Forum for Science, Industry and Business

Sponsored by:     3M 
Search our Site:

 

Spiritual Effects of Hallucinogens Persist

02.07.2008
In a follow-up to research showing that psilocybin, a substance contained in “sacred mushrooms,” produces substantial spiritual effects, a Johns Hopkins team reports that those beneficial effects appear to last more than a year.

Writing in the Journal of Psychopharmacology, the Johns Hopkins researchers note that most of the 36 volunteer subjects given psilocybin, under controlled conditions in a Hopkins study published in 2006, continued to say 14 months later that the experience increased their sense of well-being or life satisfaction.

“Most of the volunteers looked back on their experience up to 14 months later and rated it as the most, or one of the five most, personally meaningful and spiritually significant of their lives,” says lead investigator Roland Griffiths, Ph.D., a professor in the Johns Hopkins departments of Psychiatry and Behavioral Sciences and Neuroscience.

In a related paper, also published in the Journal of Psychopharmacology, researchers offer recommendations for conducting this type of research.

The guidelines caution against giving hallucinogens to people at risk for psychosis or certain other serious mental disorders. Detailed guidance is also provided for preparing participants and providing psychological support during and after the hallucinogen experience. These “best practices” contribute both to safety and to the standardization called for in human research.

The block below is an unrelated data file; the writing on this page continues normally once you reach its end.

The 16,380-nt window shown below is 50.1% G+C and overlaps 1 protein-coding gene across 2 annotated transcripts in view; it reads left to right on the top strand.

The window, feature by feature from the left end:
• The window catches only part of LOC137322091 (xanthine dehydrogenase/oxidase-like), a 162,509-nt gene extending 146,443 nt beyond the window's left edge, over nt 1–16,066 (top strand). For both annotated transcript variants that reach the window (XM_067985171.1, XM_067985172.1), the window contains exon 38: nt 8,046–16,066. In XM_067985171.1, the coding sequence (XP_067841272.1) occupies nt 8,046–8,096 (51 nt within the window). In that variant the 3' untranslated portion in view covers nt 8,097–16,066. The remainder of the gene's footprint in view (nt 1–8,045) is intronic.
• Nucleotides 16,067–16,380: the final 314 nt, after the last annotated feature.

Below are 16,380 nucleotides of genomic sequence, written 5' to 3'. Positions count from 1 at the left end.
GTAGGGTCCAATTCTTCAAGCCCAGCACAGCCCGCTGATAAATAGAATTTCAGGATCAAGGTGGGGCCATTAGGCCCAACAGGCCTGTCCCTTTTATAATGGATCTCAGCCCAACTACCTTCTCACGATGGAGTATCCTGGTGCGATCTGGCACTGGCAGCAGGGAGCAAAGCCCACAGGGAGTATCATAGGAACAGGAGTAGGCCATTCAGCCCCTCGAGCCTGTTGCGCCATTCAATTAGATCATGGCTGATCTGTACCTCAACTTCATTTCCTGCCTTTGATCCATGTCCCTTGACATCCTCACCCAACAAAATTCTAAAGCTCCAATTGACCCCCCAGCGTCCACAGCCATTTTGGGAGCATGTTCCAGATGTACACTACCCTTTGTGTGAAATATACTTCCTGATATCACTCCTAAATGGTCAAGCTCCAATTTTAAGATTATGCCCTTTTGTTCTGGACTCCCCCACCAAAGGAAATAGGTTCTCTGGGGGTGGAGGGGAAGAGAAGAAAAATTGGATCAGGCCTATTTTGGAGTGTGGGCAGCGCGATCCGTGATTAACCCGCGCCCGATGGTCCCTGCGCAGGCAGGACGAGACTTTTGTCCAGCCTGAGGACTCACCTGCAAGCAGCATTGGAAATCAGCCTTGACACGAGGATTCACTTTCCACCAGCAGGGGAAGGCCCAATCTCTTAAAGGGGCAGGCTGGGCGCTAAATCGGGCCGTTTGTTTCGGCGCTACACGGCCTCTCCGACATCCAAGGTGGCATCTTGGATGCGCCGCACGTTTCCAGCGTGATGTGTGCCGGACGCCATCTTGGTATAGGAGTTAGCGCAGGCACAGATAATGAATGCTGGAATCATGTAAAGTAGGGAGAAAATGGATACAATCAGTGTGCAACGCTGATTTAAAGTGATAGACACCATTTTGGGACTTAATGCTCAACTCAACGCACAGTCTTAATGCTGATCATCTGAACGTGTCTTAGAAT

“With appropriately screened and prepared individuals, under supportive conditions and with adequate supervision, hallucinogens can be given with a level of safety that compares favorably with many human research and medical procedures,” says that paper’s lead author, Mathew W. Johnson, Ph.D., a psychopharmacologist and instructor in the Johns Hopkins Department of Psychiatry and Behavioral Sciences.

The two reports follow a 2006 study published in another journal, Psychopharmacology, in which 60 percent of a group of 36 healthy, well-educated volunteers with active spiritual lives reported having a “full mystical experience” after taking psilocybin. {See http://www.hopkinsmedicine.org/Press_releases/2006/07_11_06.html}

Psilocybin, a plant alkaloid, exerts its influence on some of the same brain receptors that respond to the neurotransmitter serotonin. Mushrooms containing psilocybin have been used in some cultures for hundreds of years or more for religious, divinatory and healing purposes.

Fourteen months later, Griffiths re-administered the questionnaires used in the first study -- along with a specially designed set of follow up questions -- to all 36 subjects. Results showed that about the same proportion of the volunteers ranked their experience in the study as the single most, or one of the five most, personally meaningful or spiritually significant events of their lives and regarded it as having increased their sense of well-being or life satisfaction.

“This is a truly remarkable finding,” Griffiths says. “Rarely in psychological research do we see such persistently positive reports from a single event in the laboratory. This gives credence to the claims that the mystical-type experiences some people have during hallucinogen sessions may help patients suffering from cancer-related anxiety or depression and may serve as a potential treatment for drug dependence. We’re eager to move ahead with that research.”

Griffiths also notes that, “while some of our subjects reported strong fear or anxiety for a portion of their day-long psilocybin sessions, none reported any lingering harmful effects, and we didn’t observe any clinical evidence of harm.”

The research team cautions that if hallucinogens are used in less well supervised settings, the possible fear or anxiety responses could lead to harmful behaviors.

These studies were funded by grants from NIDA, the Council on Spiritual Practices, and the Heffter Research Institute.